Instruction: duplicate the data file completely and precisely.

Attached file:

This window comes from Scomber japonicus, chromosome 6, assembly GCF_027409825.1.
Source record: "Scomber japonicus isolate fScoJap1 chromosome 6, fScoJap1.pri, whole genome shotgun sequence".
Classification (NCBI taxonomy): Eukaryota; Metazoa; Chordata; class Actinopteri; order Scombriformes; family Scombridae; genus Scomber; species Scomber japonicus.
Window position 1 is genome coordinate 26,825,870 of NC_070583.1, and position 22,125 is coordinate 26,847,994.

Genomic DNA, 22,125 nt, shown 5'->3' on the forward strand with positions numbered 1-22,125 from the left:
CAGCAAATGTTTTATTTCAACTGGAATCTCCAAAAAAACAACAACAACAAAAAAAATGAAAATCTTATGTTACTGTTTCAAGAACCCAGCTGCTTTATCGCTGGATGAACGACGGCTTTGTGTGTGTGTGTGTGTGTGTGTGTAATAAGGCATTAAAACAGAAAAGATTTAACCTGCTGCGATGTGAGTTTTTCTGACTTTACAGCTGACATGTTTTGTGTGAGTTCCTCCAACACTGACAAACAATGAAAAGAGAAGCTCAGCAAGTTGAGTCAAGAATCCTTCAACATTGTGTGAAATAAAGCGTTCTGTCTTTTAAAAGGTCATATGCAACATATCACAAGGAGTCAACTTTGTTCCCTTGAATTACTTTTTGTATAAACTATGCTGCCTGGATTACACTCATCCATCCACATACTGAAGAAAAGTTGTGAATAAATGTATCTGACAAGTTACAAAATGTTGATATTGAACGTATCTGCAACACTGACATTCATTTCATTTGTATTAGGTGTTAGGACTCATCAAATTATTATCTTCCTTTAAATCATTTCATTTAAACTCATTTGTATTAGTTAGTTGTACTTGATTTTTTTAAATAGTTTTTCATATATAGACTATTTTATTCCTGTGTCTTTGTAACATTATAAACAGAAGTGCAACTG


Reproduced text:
This window comes from Scomber japonicus, chromosome 6, assembly GCF_027409825.1.
Source record: "Scomber japonicus isolate fScoJap1 chromosome 6, fScoJap1.pri, whole genome shotgun sequence".
Classification (NCBI taxonomy): Eukaryota; Metazoa; Chordata; class Actinopteri; order Scombriformes; family Scombridae; genus Scomber; species Scomber japonicus.
Window position 1 is genome coordinate 26,825,870 of NC_070583.1, and position 22,125 is coordinate 26,847,994.

Genomic DNA, 22,125 nt, shown 5'->3' on the forward strand with positions numbered 1-22,125 from the left:
CAGCAAATGTTTTATTTCAACTGGAATCTCCAAAAAAACAACAACAACAAAAAAAATGAAAATCTTATGTTACTGTTTCAAGAACCCAGCTGCTTTATCGCTGGATGAACGACGGCTTTGTGTGTGTGTGTGTGTGTGTGTGTAATAAGGCATTAAAACAGAAAAGATTTAACCTGCTGCGATGTGAGTTTTTCTGACTTTACAGCTGACATGTTTTGTGTGAGTTCCTCCAACACTGACAAACAATGAAAAGAGAAGCTCAGCAAGTTGAGTCAAGAATCCTTCAACATTGTGTGAAATAAAGCGTTCTGTCTTTTAAAAGGTCATATGCAACATATCACAAGGAGTCAACTTTGTTCCCTTGAATTACTTTTTGTATAAACTATGCTGCCTGGATTACACTCATCCATCCACATACTGAAGAAAAGTTGTGAATAAATGTATCTGACAAGTTACAAAATGTTGATATTGAACGTATCTGCAACACTGACATTCATTTCATTTGTATTAGGTGTTAGGACTCATCAAATTATTATCTTCCTTTAAATCATTTCATTTAAACTCATTTGTATTAGTTAGTTGTACTTGATTTTTTTAAATAGTTTTTCATATATAGACTATTTTATTCCTGTGTCTTTGTAACATTATAAACAGAAGTGCAACTG